© Reuters. FILE PHOTO: A general view is seen of the London skyline from Canary Wharf in London, Britain, October 19, 2016. REUTERS/Hannah McKay
By Carolyn Cohn and Kirstin Ridley
LONDON (Reuters) – The war in Ukraine is making it hard for even unsanctioned Russians to sell exclusive residential property in Britain, adding to a shortage of supply that has helped drive up house prices in prime locations, real estate sources say.
Russian oligarchs, Middle Eastern oil barons and billionaire Chinese entrepreneurs have been on a spending spree on London real estate over the past three decades, snapping up trophy homes and high-end commercial property.
But the four-month-old invasion of Ukraine, which Russia calls a special military operation, has prompted Britain to slap sanctions on more than 1,100 Russians it says have ties to the Kremlin, spreading unease and freezing house sales in so-called Londongrad, agents say.
“There have definitely been a number of transactions that have not gone through, two in excess of 40 million pounds ($49 million),” said Charlie Willis, CEO of property broker The London Broker, adding that in both cases, the buyers were advised not to proceed “just because the seller was originally Russian”. He declined to give further details.
THE BIG SQUEEZE
A widespread shortage of available properties has pushed up prime London prices by 4.7% since the invasion, according to agents Benham & Reeves, although prices in Belgravia and Knightsbridge – popular locations for Russians – have climbed slightly less, at 3.3%.
“The market’s being fuelled by a lack of supply,” said Geoff Garrett, director at mortgage broker Henry Dannell.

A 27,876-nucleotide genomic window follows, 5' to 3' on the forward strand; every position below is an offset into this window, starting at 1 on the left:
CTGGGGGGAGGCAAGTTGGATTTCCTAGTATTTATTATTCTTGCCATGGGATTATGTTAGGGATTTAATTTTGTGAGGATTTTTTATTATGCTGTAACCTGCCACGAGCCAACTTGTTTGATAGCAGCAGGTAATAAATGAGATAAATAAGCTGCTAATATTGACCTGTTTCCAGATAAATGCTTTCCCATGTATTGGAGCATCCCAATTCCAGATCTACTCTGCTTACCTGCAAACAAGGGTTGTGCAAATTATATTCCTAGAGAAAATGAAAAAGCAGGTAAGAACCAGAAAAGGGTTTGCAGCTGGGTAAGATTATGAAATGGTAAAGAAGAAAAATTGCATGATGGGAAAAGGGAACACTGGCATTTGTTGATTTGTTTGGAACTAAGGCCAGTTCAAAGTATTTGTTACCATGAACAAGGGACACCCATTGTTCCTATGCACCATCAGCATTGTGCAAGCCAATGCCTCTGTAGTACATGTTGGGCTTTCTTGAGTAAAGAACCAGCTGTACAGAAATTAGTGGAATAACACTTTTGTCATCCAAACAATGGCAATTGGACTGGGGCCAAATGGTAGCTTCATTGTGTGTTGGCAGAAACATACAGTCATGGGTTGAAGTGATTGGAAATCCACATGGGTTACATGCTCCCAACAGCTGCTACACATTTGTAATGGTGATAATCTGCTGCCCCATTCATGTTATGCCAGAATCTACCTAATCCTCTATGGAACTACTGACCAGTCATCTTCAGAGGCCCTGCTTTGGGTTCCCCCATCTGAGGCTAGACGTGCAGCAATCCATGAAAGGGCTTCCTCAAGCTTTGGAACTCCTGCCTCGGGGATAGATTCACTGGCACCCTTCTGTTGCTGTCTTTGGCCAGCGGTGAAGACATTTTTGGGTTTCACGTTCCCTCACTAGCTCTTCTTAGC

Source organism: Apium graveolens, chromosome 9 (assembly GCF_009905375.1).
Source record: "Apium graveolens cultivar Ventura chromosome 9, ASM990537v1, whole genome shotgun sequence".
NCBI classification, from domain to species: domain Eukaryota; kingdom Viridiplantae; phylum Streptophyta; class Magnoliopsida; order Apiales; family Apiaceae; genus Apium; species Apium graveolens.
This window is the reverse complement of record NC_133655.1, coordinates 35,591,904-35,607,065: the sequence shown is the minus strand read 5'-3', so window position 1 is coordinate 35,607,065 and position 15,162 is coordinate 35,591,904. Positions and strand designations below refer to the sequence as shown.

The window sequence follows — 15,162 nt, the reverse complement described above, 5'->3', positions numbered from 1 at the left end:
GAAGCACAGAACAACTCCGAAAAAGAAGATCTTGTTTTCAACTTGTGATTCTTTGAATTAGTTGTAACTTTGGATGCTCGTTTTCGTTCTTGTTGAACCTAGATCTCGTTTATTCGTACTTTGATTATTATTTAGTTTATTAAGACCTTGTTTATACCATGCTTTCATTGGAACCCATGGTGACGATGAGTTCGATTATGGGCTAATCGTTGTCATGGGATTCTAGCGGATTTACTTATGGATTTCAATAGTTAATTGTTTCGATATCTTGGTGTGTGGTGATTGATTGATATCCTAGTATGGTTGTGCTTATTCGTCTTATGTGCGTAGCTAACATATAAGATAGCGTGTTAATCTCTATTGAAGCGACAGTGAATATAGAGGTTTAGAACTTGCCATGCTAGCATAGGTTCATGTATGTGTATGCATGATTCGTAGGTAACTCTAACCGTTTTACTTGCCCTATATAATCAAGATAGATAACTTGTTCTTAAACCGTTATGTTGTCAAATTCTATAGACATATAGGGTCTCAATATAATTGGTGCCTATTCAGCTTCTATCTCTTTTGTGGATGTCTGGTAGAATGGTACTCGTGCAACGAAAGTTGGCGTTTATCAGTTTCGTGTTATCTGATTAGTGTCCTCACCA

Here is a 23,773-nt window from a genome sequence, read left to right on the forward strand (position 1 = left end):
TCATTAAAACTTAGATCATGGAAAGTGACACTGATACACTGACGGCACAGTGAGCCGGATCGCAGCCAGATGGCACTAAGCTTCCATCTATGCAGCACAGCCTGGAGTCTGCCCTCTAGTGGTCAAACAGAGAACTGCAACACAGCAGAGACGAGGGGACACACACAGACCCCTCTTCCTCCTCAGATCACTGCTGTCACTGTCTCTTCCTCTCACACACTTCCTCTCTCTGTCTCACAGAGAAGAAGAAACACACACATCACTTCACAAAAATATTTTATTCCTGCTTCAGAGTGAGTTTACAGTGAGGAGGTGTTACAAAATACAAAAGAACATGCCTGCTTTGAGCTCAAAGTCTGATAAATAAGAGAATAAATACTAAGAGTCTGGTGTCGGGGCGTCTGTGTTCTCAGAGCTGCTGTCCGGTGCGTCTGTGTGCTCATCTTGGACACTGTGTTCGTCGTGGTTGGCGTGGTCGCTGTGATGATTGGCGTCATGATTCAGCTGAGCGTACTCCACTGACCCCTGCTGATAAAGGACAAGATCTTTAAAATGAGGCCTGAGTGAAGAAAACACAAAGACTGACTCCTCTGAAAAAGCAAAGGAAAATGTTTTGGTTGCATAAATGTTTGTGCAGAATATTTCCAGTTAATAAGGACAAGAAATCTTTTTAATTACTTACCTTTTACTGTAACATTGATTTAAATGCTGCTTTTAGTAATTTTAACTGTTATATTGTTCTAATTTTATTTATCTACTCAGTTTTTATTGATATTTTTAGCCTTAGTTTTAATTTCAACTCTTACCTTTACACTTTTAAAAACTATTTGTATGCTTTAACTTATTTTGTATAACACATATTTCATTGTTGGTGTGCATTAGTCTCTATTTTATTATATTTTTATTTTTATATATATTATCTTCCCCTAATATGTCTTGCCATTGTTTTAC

The number of prime central London residential sales was down 30% between March and May compared with last year, though still up on pre-pandemic levels, according to property data firm LonRes.
Estate agent Aston Chase estimates there are over 150,000 Russians living in London who between them own eight billion pounds of real estate assets, businesses, and other investments in Britain.
But Mark Pollack, Aston Chase’s co-founder, says wealthy Russians are increasingly cautious about being caught up in the web of sanctions.
“Russians aren’t buying (in the same way) and they are not selling, not necessarily because they don’t want to in some instances, but because they probably can’t or it might be sensible to hope the … dust settles,” he said.
Britain in February scrapped its so-called “golden visas” for wealthy investors and last month announced plans for a new economic crime bill, intended in part to identify the owners of property in Britain and combat illicit finance, although critics say loopholes remain.
Henry Sherwood, managing director of The Buying Agents, which focuses on properties starting at around five million pounds, said the crack down had helped dash hopes the war and sanctions might lead to a flurry of cut-price Russian sales.
At the beginning of the war, “we had people ringing up saying: ‘Have you got any Russians selling?’,” he said.
But he added: “The more discreet don’t want to have anything to do with them. Our buyers don’t want to be associated with firesales – they don’t want to get into a transaction that will never happen.”
One unsanctioned Russian failed to secure three lawyers before finding one willing to help him sell an expensive London property, a senior executive at a property development firm on the other side of the deal told Reuters.
Russian tenants including students are also finding it hard to transfer funds due to sanctions, forcing them to withdraw from the market in London, said Marc von Grundherr, director at Benham & Reeves.